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Mon April 8, 2013
Greenville YMCA, Campbell alcohol sales on ballot
There is a lot on the line on the May 11 election ballots in Hunt County.
Greenville residents will be deciding the fate of a proposed YMCA/event center, millions of dollars in street and road repairs, dozens of proposed amendments to the City of Greenville Charter and who gets to sit in one of the City Council spots.
Voters in Campbell will be deciding whether to allow the sale of alcohol at local stores, as well as whether to increase the local sales tax.
And there are multiple city council and school board elections across the county.
But anyone wanting to vote on May 11 also needs to register.
Thursday at 5 p.m. is the deadline to register to vote, or to make a change of address to be effective for election day, through the Hunt County Voter Administration Office, 2217 Washington Street in downtown Greenville.
Early voting for the elections is scheduled between April 29 and May 7.
Texas residents are eligible to vote if they are a United States citizen, at least 18 years old on Election day, not a convicted felon (unless the sentence, probation, and/or parole have been completed), and not declared mentally incapacitated by a court of law.
— Two bond measures will be before Greenville voters on the May 11 election ballot; one calling for the reconstruction of nine local streets and the other for the construction of a new YMCA/event center project. If approved, the street bond package would require the issuance of $12.6 million in bonds to pay for rebuilding local roads which city engineers have identified as needing the most work, while $15 million in bonds would go toward paying for the new YMCA/event center. The road bonds could add 5.13 cents to the city’s property tax rate, while the YMCA/event center could add as much as 7 cents, although organizers of the project say they have received commitments from several entities toward the cost of the facility which could reduce the potential tax burden. Dr. Jerry Ransom has agreed to donate $1 million to the YMCA project if it meets the approval of local voters. Ransom said he was pledging to pay 10 annual installments of $100,000 each. When combined with similar pledges from other community partners, the funds are expected to reduce the overall taxpayer burden from 7 cents per $100 valuation to 3 cents .
— Originally, the Council had considered selling up to $30 million in bonds to pay for work on 13 streets in Greenville. The proposition which will appear on the May 11 ballot calls for rebuilding Stonewall Street between Mockingbird Lane and the Interstate 30 frontage road, Sayle Street between Kari Lane and the frontage road, and Webb Street between Sayle and Wesley Streets during the 2013-2014 fiscal year. Stonewall Street from Park to Stanford and Wellington Street from Joe Ramsey to Lee Street would be rebuilt during the 2014-2015 fiscal year. Ridgecrest Boulevard from Canton to Sayle Streets, Morgan and Bourland Streets north and west of Carver Elementary School and Live Oak Street from Bonham to Nashville would be rebuilt during the 2015-2026 fiscal year.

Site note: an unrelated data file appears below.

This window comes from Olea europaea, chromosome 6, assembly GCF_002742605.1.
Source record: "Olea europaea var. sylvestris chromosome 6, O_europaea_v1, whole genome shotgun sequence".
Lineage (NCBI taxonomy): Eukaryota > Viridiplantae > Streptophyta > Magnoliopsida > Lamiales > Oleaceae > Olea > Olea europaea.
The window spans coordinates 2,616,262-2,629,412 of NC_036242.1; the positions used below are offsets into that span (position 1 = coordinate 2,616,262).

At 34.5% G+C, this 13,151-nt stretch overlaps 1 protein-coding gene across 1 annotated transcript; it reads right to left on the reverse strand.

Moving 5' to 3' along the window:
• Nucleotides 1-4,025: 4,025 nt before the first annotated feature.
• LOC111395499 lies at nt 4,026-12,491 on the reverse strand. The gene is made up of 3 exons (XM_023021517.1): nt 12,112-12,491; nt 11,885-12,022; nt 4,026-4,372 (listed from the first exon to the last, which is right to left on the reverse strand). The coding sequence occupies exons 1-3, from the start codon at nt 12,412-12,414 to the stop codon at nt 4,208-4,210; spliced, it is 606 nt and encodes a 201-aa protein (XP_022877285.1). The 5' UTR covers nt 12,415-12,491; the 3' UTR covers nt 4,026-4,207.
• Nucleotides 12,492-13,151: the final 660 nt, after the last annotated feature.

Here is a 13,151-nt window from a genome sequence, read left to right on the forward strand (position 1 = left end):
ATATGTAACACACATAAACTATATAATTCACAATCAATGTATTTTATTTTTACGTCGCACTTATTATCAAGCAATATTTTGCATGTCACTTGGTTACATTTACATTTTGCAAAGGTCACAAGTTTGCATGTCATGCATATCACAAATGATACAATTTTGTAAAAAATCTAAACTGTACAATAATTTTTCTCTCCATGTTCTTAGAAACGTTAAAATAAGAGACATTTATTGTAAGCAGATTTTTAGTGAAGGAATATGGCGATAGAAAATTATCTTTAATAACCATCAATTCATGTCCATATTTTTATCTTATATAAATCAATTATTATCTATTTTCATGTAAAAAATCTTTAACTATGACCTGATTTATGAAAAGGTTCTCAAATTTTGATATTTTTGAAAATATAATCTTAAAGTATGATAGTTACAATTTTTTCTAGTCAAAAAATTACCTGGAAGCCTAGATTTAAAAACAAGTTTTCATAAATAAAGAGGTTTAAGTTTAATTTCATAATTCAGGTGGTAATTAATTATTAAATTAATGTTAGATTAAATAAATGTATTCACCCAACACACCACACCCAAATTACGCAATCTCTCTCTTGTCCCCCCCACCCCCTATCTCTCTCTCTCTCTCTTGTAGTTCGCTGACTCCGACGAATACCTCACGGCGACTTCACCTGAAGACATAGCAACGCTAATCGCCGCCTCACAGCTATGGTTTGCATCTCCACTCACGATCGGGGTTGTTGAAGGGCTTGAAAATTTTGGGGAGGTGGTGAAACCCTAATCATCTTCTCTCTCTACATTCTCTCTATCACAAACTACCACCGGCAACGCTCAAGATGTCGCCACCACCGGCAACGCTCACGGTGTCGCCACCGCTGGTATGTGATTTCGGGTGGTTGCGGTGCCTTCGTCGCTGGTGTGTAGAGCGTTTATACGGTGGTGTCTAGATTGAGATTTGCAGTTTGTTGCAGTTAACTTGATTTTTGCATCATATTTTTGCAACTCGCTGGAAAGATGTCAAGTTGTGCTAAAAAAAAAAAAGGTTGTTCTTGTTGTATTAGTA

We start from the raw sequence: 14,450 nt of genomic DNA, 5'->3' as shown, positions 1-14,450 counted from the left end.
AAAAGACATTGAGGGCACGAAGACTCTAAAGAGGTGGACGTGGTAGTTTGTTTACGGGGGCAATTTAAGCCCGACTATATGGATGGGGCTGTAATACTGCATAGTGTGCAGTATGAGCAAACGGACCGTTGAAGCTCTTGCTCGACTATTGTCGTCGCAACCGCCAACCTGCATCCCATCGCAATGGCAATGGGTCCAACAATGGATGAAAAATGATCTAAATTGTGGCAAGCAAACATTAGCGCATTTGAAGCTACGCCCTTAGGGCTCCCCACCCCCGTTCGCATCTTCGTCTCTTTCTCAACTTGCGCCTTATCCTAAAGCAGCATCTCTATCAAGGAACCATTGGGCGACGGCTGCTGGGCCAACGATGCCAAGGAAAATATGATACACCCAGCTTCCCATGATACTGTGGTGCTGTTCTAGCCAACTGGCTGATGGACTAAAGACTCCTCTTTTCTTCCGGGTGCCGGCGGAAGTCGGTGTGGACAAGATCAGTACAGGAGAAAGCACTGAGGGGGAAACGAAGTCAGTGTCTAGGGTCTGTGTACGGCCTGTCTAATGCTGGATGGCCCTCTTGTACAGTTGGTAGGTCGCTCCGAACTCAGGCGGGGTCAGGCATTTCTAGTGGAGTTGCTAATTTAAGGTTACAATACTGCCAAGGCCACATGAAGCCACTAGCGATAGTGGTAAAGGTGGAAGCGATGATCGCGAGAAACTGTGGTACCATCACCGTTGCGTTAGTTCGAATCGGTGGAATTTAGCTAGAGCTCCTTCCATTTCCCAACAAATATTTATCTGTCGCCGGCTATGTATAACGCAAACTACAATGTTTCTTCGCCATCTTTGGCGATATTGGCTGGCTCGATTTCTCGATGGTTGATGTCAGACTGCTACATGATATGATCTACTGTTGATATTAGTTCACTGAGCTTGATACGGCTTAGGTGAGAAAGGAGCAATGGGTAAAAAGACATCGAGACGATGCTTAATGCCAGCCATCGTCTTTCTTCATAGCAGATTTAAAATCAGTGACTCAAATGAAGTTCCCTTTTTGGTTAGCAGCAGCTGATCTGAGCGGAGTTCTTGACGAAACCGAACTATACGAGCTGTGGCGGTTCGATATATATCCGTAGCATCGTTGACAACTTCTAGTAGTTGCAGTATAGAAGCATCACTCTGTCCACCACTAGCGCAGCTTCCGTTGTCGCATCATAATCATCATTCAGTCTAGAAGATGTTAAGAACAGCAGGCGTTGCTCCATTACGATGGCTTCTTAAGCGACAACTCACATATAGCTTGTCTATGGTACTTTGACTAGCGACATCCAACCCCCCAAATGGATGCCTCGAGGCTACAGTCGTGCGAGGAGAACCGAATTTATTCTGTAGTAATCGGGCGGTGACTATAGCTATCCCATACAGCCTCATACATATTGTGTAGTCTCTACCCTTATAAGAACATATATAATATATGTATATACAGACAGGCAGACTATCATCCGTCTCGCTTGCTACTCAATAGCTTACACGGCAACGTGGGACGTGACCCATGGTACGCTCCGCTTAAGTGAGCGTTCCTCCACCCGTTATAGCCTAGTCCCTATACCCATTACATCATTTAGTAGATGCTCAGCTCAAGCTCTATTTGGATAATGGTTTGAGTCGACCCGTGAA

— There will be an election next month to fill one spot on the Greenville City Council. The incumbent in Place 1, Dan Perkins, will face Tyson Cox on the May 11 ballot. James Evans is unopposed in seeking Place 2 on the Council.
— The Council also called for a Charter amendment election, which would include 30 propositions to change the document which regulates how the City of Greenville operates. Among the proposed changes is the addition of a new section, “General Definitions” to the Charter, which would specify that in terms of voting, a majority of the Council would be four out of the seven members, a “simple majority” would mean one more than half of the Council members present during a meeting and a “super majority” would be five of seven Council members. Under the proposed Charter, it would take a majority vote of the Council to remove the City Manager, City Secretary, City Attorney or Municipal Judge.
The Citizens Charter Review Committee also recommended specifying that the City Attorney does not serve as the attorney of record for the Board of Development or GEUS, that each year’s budget can be passed by a simple majority vote, extending the period under which citizens can file for a referendum vote from 30 days to six months after the passage of an ordinance and allowing members of the GEUS board to live outside of the city limits of Greenville.
— Unlike most recent alcohol-related elections in Hunt County, Campbell residents will be deciding on more than just beer and wine sales. The May 11 election in the city will be to decide “the legal sale of all alcoholic beverages for off premise consumption only.” In other words, the election would determine whether residents would approve the sale of liquor, as well as beer and wine, in stores. The City of Campbell currently charges a sales tax of 1.25 percent, which generated a sales tax rebate revenue for the city this month of $2,303.05, representing an increase of 32.38 percent from the $1,739.71 collected in March 2012.
— Cities in Hunt County conducting municipal government elections May 11 also include Campbell, Celeste, Lone Oak, Quinlan, Union Valley and Wolfe City.
— Hunt County school districts conducting school board elections May 11 include Caddo Mills, Campbell, Commerce and Lone Oak.